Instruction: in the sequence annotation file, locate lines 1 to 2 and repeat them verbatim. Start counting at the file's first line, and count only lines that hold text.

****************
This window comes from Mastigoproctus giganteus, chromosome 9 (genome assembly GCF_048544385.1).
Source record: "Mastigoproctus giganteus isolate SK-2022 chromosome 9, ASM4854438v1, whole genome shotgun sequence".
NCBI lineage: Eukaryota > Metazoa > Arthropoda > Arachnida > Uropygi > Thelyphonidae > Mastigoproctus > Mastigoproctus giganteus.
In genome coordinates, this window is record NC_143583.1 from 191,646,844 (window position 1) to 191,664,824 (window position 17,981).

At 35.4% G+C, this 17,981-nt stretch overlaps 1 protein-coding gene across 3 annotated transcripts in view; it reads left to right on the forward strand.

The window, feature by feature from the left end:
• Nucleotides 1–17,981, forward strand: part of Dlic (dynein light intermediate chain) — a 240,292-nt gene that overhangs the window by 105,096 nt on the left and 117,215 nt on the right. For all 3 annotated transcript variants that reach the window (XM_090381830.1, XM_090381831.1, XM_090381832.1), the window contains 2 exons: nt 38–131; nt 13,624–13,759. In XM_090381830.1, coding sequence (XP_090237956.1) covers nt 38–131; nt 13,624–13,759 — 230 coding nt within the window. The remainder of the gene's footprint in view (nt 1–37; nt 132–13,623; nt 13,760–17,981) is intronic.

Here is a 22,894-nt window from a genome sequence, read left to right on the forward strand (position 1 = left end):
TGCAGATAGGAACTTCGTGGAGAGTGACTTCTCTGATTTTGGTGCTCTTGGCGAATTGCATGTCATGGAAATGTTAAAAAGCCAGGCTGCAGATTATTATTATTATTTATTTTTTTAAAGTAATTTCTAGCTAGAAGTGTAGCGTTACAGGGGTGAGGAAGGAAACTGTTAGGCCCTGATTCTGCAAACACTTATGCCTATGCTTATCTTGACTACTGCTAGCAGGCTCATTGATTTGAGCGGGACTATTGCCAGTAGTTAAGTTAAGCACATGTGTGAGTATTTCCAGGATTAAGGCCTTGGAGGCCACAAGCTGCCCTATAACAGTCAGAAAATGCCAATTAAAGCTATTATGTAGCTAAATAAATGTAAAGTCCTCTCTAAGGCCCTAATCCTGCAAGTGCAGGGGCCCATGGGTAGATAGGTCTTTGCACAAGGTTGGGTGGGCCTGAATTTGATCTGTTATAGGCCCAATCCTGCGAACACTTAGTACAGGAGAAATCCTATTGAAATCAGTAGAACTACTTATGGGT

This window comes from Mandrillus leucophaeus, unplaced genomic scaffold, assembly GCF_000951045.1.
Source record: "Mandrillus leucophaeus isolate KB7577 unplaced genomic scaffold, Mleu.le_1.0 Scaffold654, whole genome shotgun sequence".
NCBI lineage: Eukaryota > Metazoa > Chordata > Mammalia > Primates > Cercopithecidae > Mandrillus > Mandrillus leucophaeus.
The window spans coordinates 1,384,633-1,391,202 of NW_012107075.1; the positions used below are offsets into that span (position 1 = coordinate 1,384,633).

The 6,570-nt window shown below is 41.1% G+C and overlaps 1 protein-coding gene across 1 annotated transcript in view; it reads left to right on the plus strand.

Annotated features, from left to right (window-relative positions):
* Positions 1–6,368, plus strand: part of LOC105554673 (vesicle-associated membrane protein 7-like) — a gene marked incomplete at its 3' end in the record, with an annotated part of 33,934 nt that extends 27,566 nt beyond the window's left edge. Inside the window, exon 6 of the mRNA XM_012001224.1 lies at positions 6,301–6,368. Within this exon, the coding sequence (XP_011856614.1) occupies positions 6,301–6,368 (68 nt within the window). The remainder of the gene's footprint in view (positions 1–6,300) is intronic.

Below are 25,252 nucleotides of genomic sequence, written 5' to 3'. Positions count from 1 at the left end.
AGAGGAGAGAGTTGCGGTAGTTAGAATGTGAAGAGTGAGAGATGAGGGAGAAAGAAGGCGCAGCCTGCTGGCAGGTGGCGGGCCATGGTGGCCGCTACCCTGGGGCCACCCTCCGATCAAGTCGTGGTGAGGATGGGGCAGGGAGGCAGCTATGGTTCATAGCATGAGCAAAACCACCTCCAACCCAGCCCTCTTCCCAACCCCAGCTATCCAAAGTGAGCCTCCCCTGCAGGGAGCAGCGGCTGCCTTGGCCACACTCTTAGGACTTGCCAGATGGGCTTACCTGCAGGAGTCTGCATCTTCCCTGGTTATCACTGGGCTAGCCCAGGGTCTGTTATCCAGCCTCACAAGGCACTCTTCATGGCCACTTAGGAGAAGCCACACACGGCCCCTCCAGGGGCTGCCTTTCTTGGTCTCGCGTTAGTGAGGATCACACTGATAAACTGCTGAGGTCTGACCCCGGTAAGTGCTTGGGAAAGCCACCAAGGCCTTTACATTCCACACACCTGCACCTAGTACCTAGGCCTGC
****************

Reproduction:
This window comes from Mastigoproctus giganteus, chromosome 9 (genome assembly GCF_048544385.1).
Source record: "Mastigoproctus giganteus isolate SK-2022 chromosome 9, ASM4854438v1, whole genome shotgun sequence".